In the Sandpit things can get messy, but you get to explore and play around. It’s fun. Naturally things need to be light-weight, which is why we organise the Sandpit on just a simple wiki page. The way it works is that if you have a half-finished snap, you simply push it to a repo, add your name and the link to the wiki, so others get a chance to take a look and work together with you on it.
Tomorrow, 20th September 2016, we are going to get together again and help each other snapping, clean up old bits, fix things, explain, hang out and have a good time. If you want to join, you’re welcome. We’re on Gitter and on IRC.
As an added bonus, we are going to invite Michael Vogt, one of the core developers of snapd to the Ubuntu Community Q&A tomorrow. Join us at 15:00 UTC tomorrow on http://ubuntuonair.com and ask all the questions you always had!
So if you are interested in learning how to publish software easily and directly to users, this might be just for you.
Snaps are self-contained, confined apps, which run across a variety of Linux systems. The process of snapping software is very straight-forward and publishing them is very quick as well. The whole process offers many things upstreams and app publishers have been asking for years.
The workshop is interactive, all that’s required is that you either have VirtualBox or qemu installed or run any flavour of Ubuntu 16.04 or later. I’m going to bring USB sticks with images.
The workshop will consist of three very straight-forward parts:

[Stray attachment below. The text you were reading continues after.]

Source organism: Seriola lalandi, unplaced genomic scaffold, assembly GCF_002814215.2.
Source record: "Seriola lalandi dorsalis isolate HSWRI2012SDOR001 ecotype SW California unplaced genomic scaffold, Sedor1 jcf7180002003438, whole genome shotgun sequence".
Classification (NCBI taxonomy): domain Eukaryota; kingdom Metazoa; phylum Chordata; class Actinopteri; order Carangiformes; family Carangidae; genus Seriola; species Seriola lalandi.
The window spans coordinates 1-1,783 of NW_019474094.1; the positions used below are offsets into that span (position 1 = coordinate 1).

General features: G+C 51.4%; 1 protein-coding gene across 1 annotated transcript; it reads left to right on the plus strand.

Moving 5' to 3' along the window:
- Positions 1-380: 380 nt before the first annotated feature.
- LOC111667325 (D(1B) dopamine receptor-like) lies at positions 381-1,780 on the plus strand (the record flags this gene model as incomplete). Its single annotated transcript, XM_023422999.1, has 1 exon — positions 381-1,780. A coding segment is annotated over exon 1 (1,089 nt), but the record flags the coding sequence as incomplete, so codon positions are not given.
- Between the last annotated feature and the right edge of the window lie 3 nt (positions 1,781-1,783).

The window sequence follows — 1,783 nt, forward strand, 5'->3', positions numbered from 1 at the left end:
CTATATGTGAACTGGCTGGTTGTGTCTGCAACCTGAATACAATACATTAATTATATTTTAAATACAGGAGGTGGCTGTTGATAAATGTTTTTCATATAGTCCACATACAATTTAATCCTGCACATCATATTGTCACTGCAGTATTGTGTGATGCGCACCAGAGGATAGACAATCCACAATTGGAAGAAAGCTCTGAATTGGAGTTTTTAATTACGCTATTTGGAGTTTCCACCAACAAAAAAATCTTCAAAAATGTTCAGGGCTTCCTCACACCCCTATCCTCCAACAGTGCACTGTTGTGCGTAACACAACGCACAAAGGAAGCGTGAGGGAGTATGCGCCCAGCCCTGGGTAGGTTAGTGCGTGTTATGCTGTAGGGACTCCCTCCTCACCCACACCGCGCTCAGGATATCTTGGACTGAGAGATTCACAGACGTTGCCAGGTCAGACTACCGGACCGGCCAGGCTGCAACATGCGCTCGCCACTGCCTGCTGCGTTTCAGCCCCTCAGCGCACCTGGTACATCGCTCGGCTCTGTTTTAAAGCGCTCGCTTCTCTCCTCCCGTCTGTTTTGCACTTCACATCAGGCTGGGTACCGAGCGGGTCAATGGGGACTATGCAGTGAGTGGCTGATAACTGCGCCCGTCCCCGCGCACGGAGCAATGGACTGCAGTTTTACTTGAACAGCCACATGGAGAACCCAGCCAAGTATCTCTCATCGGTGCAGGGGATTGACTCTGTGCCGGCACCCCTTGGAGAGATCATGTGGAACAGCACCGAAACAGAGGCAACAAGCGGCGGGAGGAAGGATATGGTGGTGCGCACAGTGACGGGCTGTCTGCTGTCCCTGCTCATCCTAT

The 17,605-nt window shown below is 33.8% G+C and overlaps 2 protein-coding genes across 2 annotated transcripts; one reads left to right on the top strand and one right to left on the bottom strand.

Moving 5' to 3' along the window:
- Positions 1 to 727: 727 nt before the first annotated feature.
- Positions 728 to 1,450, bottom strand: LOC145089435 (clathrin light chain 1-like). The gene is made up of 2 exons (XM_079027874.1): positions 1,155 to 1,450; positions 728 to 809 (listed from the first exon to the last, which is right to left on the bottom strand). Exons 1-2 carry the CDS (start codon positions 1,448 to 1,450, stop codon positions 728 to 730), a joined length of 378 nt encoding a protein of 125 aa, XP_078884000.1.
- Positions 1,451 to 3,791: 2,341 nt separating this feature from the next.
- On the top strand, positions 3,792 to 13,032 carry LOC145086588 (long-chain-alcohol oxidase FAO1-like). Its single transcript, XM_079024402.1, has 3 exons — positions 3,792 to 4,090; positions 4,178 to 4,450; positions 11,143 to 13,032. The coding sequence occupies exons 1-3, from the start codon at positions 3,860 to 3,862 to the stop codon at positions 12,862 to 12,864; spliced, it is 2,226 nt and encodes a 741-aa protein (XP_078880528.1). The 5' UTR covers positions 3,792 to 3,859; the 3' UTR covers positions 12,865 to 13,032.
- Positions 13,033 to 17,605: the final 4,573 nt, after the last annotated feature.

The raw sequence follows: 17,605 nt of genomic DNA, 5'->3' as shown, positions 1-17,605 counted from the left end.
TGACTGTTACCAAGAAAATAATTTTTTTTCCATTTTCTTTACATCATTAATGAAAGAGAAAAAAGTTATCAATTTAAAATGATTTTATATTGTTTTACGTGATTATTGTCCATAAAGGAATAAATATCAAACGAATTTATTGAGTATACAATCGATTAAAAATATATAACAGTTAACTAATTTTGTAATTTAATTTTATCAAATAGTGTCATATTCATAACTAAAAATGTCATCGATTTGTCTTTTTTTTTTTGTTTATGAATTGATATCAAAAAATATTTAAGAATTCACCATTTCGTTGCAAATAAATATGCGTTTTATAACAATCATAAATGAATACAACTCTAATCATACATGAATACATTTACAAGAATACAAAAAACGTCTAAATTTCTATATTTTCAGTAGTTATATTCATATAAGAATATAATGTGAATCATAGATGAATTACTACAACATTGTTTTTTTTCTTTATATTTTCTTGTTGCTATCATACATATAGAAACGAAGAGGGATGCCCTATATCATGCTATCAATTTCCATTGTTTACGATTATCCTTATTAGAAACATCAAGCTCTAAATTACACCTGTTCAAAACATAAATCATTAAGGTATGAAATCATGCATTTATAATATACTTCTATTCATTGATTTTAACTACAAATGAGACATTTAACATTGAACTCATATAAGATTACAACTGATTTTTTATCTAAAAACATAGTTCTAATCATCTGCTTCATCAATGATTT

Using the snap command to find, install, remove, update and revert software installations.
Taking a look at KDE/Qt software and see how it’s snapped.
A few words about your host of the session: I’m Daniel Holbach, I have been part of the Ubuntu community since its very early days and work for Canonical on the Community team. Right now I’m working closely with the Snappy team on making publishing software as much fun as it should be.
… was probably written across my face when I first got involved in Ubuntu and contributed my first patch. I wasn’t quite sure if I had followed the right procedure or if anything else was wrong, but luckily I found a lot of very friendly people who helped me out and got my contribution in.
That was almost 8 years ago. Today it’s a lot easier. There is good documentation, there are more consistent processes and better tools.
If you have pondered getting involved for a while, I’d like to invite you to check out our Bug fixing initiative. We singled out a number of issues in Ubuntu which we feel are appropriate to whetting your appetite and sorted them, so the most easy tasks are at the top.